Fencing gets a good test at Saturday races

The war of attrition took hold Saturday night at the Twin Cities Raceway dirt track, as driver after driver found themselves in some sort of trouble on track.


It was only fitting that the final race of the evening, the feature event for the Late Models, ended with Shawn Hutchings winning by default after the other four competitors dropped out due to crashes or mechanical failures.

Nevertheless, the stands were nearly full of fans excited for some racing under bluebird sunny skies.

In the A-Stock division, the 28 car driven by Keith Jones took the checkered flag in two of the three events, barely holding off Darren DeVaney of Homer by a scant 0.15 seconds to claim the second heat, then continuing on to win the 20-lap feature race over a charging Jimmie Hale, the winner of the first heat.

Jake Savely spun right in front of Brooke DeVaney at the start of the first heat, causing her car to handle poorly, which was evident in the second and third races. DeVaney had trouble keeping her car pointed in the right direction and eventually slid up into the outside retaining fence in turn three, ending her race with three laps to go.

She wasn’t the only driver to test out the fencing. On lap five of the second heat race for the Late Models, Kendall Soares had a big wreck in turns one and two, sliding up into the barrier and making contact with his right rear quarter-panel, causing the car to snap back and spin to a stop with the front-end sheet metal dangling off the nose of the car.

Soares, driving the 29 machine his father, Frank, usually pilots, was OK, but the car had to be towed back to the pits with a bent front and rear frame.

In the feature race, the 43 Late Model racer of Roy Morris slid up into the fencing in turns one and two, leaving only Shawn Hutchings and Jason Majors out on the track, and under that same caution period, Majors was forced to pull off the track with engine issues. Hutchings swept all three races.

Mike Thomas, driving the 5 car in the Legends division, originally qualified third, but managed to finish second in the first heat race behind Bryan Barber’s 88 car, before staking claim to the second heat and feature races.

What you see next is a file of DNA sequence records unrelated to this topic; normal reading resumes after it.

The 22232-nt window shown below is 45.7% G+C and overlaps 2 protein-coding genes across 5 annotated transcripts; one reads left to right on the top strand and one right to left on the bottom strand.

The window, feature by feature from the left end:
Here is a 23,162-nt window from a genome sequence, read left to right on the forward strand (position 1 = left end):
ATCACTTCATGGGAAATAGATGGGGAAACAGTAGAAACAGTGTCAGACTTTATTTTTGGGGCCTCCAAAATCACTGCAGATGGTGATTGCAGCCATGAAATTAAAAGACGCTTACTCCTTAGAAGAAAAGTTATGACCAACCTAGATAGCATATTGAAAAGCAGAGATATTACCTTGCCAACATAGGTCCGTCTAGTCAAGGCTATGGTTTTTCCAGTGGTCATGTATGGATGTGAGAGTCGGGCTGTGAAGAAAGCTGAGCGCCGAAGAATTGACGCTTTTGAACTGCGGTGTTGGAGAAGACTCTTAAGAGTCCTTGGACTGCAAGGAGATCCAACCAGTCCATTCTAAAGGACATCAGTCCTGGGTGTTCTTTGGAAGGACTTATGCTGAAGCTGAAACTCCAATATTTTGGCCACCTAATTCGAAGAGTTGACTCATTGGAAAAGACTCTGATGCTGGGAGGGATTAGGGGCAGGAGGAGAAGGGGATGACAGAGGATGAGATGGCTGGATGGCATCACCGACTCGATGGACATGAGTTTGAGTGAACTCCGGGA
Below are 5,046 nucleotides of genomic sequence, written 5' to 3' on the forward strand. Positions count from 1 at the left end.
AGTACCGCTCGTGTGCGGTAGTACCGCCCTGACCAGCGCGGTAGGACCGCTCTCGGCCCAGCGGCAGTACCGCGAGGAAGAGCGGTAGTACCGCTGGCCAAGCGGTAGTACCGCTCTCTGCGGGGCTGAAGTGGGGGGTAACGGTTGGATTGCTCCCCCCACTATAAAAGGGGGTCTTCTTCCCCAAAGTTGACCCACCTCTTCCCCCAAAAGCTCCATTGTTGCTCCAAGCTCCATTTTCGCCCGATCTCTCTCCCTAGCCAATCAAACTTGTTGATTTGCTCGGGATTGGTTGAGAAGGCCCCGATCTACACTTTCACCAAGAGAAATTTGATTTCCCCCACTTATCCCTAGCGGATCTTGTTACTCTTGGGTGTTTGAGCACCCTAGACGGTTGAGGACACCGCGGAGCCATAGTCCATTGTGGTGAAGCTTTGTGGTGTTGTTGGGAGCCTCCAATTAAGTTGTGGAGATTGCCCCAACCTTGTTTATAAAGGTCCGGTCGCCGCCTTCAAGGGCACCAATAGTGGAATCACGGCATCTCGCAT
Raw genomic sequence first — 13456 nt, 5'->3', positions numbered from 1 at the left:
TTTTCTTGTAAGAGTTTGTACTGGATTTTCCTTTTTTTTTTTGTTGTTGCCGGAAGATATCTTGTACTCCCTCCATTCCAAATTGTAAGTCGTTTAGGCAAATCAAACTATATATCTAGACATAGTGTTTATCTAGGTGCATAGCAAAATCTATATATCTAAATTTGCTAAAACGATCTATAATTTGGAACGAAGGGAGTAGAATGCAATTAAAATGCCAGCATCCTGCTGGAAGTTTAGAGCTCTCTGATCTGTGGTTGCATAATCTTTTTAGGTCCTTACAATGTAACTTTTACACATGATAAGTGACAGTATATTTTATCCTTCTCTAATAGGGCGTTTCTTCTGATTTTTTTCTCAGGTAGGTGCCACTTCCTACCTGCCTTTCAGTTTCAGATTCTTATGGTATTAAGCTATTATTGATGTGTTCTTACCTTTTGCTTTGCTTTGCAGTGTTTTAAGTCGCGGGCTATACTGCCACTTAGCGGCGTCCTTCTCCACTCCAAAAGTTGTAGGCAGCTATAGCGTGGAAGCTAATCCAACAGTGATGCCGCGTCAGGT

“(Barber) has really been putting the pressure on me this year,” Thomas said. “I kind of dominated last year, but just really, I haven’t had the confidence this year. We’re not racing enough, I just haven’t gotten into the groove enough.”

In the feature race, Thomas pulled a “spin and win,” as he spun around early in the race, but recovered to score the win, although he had some help.

Barber was leading the feature with three laps to go when he had a spinout of his own on the backstretch, allowing Thomas to overtake him.

“I said you’re supposed to copy the good things that I do, not everything,” Thomas said. “Without him spinning I wasn’t going to get around him. Gotta get lucky once in a while.”

The B-Stock events featured a new winner for the first time in what seems like ages.

Bill Williams, driver of the 38 car, took the wins in the first two heats, but in the feature race, it was Eagle River driver Jared Nissen taking the win.

Nissen and Williams share a history, as Williams has driven for Nissen when the latter was working on the North Slope in 2011.

“I wanted it a lot, and I had a lucky combination,” Nissen said about beating Williams. “It’s 90 percent luck. I had three flat tires after the first heat, and was able to get it back together.”

Nissen said the track was tough to drive throughout the evening as conditions were changing.

On more than one occasion, the water truck had to be called upon to water the track surface and keep things from getting too dusty. But that also caused cars to slide too much and lose grip before the track could sufficiently dry out.

“It was pretty marginal,” Nissen said. “It was slick, and they watered the heck out of the track. We needed more cars to get it good.”

Twin Cities Raceway will be putting on more racing action next Saturday for the Progress Days parade and races, starting at 6 p.m.


Tue, 06/19/2018 - 00:32

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